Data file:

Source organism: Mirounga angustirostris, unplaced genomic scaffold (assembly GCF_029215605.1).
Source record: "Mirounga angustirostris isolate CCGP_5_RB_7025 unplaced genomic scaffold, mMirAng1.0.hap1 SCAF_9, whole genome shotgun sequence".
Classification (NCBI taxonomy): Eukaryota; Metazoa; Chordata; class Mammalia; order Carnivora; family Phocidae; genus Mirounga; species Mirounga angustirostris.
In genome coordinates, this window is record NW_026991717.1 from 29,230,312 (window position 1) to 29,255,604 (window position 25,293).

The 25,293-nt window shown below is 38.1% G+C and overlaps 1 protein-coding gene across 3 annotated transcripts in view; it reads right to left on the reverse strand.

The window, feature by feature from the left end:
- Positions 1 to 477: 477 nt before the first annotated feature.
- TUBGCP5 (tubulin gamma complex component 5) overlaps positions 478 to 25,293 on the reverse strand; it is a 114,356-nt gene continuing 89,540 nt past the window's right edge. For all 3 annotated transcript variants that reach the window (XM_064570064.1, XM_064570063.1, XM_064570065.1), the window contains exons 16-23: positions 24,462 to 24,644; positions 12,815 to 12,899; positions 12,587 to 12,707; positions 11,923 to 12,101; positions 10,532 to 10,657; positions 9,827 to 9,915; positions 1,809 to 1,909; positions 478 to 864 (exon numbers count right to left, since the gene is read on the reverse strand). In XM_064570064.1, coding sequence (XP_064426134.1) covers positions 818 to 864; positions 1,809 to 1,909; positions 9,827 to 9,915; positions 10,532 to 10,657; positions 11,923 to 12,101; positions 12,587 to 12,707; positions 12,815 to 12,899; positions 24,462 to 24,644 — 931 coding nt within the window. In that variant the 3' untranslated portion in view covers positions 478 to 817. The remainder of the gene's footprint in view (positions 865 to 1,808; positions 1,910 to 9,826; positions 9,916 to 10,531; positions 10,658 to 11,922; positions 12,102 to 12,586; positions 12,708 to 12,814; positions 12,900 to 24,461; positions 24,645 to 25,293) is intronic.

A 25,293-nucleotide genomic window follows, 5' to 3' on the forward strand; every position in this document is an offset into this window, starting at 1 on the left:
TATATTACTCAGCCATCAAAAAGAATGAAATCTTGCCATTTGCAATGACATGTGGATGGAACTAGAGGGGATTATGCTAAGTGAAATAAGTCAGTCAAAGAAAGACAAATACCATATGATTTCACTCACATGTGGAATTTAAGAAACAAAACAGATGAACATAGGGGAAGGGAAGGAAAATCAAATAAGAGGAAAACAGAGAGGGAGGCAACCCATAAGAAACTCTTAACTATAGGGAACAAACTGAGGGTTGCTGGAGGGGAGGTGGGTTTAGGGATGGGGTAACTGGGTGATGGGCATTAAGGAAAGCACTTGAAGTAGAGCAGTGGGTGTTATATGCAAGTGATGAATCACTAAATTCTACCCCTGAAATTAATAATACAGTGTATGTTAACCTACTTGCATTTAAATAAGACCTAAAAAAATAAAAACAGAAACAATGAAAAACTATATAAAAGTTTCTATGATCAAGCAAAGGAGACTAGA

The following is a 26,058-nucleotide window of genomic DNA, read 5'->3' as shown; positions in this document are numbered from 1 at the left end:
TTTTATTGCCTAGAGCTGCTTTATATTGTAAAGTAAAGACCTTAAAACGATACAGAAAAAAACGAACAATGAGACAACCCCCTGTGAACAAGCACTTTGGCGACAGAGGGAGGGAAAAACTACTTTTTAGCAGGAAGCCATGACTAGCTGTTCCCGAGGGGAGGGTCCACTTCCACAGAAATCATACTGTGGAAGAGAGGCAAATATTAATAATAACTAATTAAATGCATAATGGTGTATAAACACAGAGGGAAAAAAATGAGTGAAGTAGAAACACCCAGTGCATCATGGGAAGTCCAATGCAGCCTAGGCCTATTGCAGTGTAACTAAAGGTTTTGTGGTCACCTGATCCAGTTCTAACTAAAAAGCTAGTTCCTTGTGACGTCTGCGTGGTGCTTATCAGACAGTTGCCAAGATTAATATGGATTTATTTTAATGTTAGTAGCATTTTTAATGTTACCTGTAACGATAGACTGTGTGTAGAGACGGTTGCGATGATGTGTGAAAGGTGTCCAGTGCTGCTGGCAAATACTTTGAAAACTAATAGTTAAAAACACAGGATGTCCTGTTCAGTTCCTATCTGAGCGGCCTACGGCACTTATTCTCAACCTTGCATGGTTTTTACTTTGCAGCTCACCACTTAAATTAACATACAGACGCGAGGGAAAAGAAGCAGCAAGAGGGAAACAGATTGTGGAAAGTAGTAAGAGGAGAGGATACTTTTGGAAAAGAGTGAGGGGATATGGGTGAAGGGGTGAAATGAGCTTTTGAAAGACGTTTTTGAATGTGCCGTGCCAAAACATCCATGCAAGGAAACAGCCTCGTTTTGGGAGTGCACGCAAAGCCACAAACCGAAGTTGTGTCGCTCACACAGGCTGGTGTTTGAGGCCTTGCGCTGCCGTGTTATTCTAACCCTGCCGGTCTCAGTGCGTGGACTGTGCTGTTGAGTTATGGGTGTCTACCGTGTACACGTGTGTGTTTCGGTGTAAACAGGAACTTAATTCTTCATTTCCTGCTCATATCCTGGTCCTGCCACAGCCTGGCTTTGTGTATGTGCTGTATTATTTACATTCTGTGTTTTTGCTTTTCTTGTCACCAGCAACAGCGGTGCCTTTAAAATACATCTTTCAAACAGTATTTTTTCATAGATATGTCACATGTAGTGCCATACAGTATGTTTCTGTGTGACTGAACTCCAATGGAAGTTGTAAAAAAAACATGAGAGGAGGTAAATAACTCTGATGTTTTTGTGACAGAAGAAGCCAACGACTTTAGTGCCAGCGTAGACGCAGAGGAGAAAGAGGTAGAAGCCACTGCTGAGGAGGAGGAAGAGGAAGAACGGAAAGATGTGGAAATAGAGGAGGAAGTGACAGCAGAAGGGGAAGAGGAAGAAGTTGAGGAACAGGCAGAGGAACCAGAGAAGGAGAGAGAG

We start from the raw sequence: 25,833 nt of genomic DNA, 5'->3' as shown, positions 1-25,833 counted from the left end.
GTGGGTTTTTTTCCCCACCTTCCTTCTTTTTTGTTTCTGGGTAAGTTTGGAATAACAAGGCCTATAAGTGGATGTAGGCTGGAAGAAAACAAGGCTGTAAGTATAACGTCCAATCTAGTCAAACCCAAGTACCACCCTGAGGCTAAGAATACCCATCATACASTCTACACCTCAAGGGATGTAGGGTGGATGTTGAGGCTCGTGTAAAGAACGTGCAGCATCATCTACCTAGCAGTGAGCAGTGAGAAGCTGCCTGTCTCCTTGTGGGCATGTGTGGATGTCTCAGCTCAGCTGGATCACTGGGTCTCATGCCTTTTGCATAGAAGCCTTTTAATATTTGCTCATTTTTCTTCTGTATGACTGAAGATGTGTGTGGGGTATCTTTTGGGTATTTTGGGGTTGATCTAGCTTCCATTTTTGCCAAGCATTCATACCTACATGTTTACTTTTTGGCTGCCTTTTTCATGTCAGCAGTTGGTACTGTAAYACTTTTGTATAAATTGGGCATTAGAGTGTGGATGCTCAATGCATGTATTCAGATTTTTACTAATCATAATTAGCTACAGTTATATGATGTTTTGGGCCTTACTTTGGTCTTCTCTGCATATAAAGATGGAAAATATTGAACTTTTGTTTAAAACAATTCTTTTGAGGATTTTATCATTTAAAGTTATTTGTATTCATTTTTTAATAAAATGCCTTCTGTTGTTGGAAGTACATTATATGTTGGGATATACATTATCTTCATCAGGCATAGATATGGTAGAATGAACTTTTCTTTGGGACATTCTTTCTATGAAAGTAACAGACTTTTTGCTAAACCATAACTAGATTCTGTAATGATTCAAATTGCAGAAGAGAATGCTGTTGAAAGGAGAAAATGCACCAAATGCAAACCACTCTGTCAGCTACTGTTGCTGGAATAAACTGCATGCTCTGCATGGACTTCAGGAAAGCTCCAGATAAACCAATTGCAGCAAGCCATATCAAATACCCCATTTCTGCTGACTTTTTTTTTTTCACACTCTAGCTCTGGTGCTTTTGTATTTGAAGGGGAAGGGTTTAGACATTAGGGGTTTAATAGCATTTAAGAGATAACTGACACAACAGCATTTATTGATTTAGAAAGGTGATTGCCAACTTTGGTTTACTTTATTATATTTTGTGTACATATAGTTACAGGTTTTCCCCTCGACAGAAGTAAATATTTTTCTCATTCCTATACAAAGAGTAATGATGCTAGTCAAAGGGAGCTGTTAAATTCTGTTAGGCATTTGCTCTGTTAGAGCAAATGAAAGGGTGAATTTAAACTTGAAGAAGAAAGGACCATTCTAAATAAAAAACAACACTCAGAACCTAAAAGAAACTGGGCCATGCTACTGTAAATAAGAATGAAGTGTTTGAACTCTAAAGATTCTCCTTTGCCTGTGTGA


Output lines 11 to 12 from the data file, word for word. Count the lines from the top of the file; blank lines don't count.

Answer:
The following is a 26,058-nucleotide window of genomic DNA, read 5'->3' as shown; positions in this document are numbered from 1 at the left end:
TTTTATTGCCTAGAGCTGCTTTATATTGTAAAGTAAAGACCTTAAAACGATACAGAAAAAAACGAACAATGAGACAACCCCCTGTGAACAAGCACTTTGGCGACAGAGGGAGGGAAAAACTACTTTTTAGCAGGAAGCCATGACTAGCTGTTCCCGAGGGGAGGGTCCACTTCCACAGAAATCATACTGTGGAAGAGAGGCAAATATTAATAATAACTAATTAAATGCATAATGGTGTATAAACACAGAGGGAAAAAAATGAGTGAAGTAGAAACACCCAGTGCATCATGGGAAGTCCAATGCAGCCTAGGCCTATTGCAGTGTAACTAAAGGTTTTGTGGTCACCTGATCCAGTTCTAACTAAAAAGCTAGTTCCTTGTGACGTCTGCGTGGTGCTTATCAGACAGTTGCCAAGATTAATATGGATTTATTTTAATGTTAGTAGCATTTTTAATGTTACCTGTAACGATAGACTGTGTGTAGAGACGGTTGCGATGATGTGTGAAAGGTGTCCAGTGCTGCTGGCAAATACTTTGAAAACTAATAGTTAAAAACACAGGATGTCCTGTTCAGTTCCTATCTGAGCGGCCTACGGCACTTATTCTCAACCTTGCATGGTTTTTACTTTGCAGCTCACCACTTAAATTAACATACAGACGCGAGGGAAAAGAAGCAGCAAGAGGGAAACAGATTGTGGAAAGTAGTAAGAGGAGAGGATACTTTTGGAAAAGAGTGAGGGGATATGGGTGAAGGGGTGAAATGAGCTTTTGAAAGACGTTTTTGAATGTGCCGTGCCAAAACATCCATGCAAGGAAACAGCCTCGTTTTGGGAGTGCACGCAAAGCCACAAACCGAAGTTGTGTCGCTCACACAGGCTGGTGTTTGAGGCCTTGCGCTGCCGTGTTATTCTAACCCTGCCGGTCTCAGTGCGTGGACTGTGCTGTTGAGTTATGGGTGTCTACCGTGTACACGTGTGTGTTTCGGTGTAAACAGGAACTTAATTCTTCATTTCCTGCTCATATCCTGGTCCTGCCACAGCCTGGCTTTGTGTATGTGCTGTATTATTTACATTCTGTGTTTTTGCTTTTCTTGTCACCAGCAACAGCGGTGCCTTTAAAATACATCTTTCAAACAGTATTTTTTCATAGATATGTCACATGTAGTGCCATACAGTATGTTTCTGTGTGACTGAACTCCAATGGAAGTTGTAAAAAAAACATGAGAGGAGGTAAATAACTCTGATGTTTTTGTGACAGAAGAAGCCAACGACTTTAGTGCCAGCGTAGACGCAGAGGAGAAAGAGGTAGAAGCCACTGCTGAGGAGGAGGAAGAGGAAGAACGGAAAGATGTGGAAATAGAGGAGGAAGTGACAGCAGAAGGGGAAGAGGAAGAAGTTGAGGAACAGGCAGAGGAACCAGAGAAGGAGAGAGAG